Louis Tyrrell, a South Florida champion of new works for the theater, has been an artistic director for almost four decades. First at the Theatre Club of the Palm Beaches, which morphed into Florida Stage, then at the Arts Garage and most recently at Florida Atlantic University’s Theatre Lab, where he currently one of a four-member staff.
But Tyrrell has now passed the baton on to Matt Stabile, who takes over the artistic reins at the three-year-old professional stage company on the Boca Raton campus.
“I have no idea when he started thinking of me as the heir apparent,” shrugs director-playwright-actor-educator Stabile, who recently turned 40. Stabile was involved with running the Arts Garage’s educational programs for two seasons, during which time Tyrrell became impressed with his versatility and work ethic.
“I think over those two years, he kind of saw that A) I had the ability to do the business end of things but B) I could also do the artistic side. And I was willing to do any job,” says Stabile. “In my time at Arts Garage, I acted in a show, I ran crew for a show, I bought props for a show, I did dramaturgy for a show and I didn’t mind cleaning the bathrooms.”
At FAU, Stabile became more involved in the mainstage productions, directing Allison Gregory’s Motherland and Lauren Gunderson’s The Revolutionists. Like Tyrrell, Stabile has a particular passion for developing new plays. “Playwriting has always been foremost of my interests,” says Stabile. “I love watching a play as it goes through its many stages.”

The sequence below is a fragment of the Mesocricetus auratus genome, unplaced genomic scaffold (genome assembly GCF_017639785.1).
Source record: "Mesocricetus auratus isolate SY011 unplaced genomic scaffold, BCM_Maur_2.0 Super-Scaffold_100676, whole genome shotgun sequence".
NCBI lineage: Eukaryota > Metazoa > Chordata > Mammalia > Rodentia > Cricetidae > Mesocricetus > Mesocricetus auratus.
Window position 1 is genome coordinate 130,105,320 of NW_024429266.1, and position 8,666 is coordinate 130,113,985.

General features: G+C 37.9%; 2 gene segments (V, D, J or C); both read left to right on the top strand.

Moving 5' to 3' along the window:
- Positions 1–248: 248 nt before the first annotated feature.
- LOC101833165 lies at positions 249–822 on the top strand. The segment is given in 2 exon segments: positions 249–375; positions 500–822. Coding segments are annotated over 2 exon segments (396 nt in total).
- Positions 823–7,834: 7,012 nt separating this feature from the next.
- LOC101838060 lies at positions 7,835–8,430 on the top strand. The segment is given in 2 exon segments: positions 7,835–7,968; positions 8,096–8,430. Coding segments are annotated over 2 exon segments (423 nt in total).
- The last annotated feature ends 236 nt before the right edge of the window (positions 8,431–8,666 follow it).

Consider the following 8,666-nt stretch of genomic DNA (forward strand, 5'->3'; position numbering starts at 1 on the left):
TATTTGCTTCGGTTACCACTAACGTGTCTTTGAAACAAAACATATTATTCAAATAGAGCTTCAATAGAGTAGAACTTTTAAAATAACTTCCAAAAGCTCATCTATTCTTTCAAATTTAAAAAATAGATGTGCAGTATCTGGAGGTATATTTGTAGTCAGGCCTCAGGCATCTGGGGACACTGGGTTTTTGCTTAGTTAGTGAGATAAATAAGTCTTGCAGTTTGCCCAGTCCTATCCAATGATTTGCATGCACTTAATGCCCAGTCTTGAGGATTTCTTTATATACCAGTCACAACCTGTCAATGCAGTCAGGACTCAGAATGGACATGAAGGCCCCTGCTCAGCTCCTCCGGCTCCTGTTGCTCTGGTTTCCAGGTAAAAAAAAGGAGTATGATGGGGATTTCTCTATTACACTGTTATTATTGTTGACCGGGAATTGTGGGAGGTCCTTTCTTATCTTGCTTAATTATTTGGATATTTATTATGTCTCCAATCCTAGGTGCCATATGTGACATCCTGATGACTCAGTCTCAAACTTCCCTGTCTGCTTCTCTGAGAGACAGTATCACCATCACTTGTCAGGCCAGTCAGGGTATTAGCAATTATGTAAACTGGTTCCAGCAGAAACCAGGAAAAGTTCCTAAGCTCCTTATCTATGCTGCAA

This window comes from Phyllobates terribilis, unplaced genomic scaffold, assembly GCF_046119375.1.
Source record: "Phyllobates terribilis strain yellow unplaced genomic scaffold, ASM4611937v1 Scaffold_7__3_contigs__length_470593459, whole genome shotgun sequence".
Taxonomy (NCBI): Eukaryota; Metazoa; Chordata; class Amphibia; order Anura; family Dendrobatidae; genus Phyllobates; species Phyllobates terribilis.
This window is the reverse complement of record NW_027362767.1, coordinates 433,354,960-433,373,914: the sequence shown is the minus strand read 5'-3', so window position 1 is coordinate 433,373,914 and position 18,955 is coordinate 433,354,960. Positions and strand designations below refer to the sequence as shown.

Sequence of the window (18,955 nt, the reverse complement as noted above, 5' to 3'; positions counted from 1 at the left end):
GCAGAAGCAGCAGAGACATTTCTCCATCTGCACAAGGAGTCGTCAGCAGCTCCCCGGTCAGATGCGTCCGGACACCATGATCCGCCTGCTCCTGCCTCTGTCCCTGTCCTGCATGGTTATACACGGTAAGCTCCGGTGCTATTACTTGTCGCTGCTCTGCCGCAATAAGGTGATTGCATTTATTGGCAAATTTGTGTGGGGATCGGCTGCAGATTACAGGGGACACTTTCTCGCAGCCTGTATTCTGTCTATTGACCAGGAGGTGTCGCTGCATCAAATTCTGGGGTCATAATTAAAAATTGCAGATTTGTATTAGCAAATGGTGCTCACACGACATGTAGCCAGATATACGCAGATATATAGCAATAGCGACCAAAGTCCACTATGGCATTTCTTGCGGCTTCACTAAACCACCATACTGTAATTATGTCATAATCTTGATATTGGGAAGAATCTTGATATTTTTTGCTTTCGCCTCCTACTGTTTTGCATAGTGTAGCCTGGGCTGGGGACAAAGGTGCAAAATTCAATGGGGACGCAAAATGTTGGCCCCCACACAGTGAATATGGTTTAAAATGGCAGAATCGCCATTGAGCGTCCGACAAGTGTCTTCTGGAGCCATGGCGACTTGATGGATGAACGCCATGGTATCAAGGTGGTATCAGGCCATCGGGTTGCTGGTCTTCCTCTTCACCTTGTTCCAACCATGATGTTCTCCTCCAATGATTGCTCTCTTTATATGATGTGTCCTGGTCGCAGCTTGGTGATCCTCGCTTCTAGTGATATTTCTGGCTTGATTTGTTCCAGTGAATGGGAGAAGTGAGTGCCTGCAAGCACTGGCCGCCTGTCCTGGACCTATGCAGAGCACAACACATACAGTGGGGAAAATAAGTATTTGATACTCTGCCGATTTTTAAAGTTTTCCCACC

He also feels strongly about the importance of arts education. “I think every artist should teach. I think it’s our responsibility. The people we all revere, like (Russia’s Konstantin) Stanislavsky, they were teachers. I also believe that when you teach, you get better at your art,” says Stabile. “And also, if we don’t get kids interested in this, we’re not going to be doing it a whole lot longer.”
Tyrrell is very confident in the successor he has chosen. “Matt is one of those very unique people that has that necessary vision, in addition to all the skills needed. Those skills are artistic, but they’re also organizational and managerial. You have to have a real understanding of building a budget, of the realm of programming that can operate within that budget.
“Matt is ready. He has all the maturity – personally, artistically, operationally – to take Theatre Lab to the next level.”
For his first season’s play selections, Stabile relied heavily on Tyrrell. “It’s kind of collaborative,” he explains of the process they have evolved. “There’s usually one that we both instantly know we want to do. That happened with (Deborah Zoe Laufer’s) ‘Three Sisters of Weehawken’ and (Peter Sagal’s) ‘Most Wanted.’ This season it was (Tammy Ryan’s) ‘Tar Beach.’ Then there’s usually one that he feels really strongly about and there’s one that I feel really strongly about. And we make our case to each other.”
Without meaning to, a theme for the season emerged. “Kind of unintentionally, it became a season about young women finding their power and their voice,” notes Stabile. “We didn’t set out to pick that. These were the three plays that we felt resonated the most with our audience, but the common theme is nice to have.”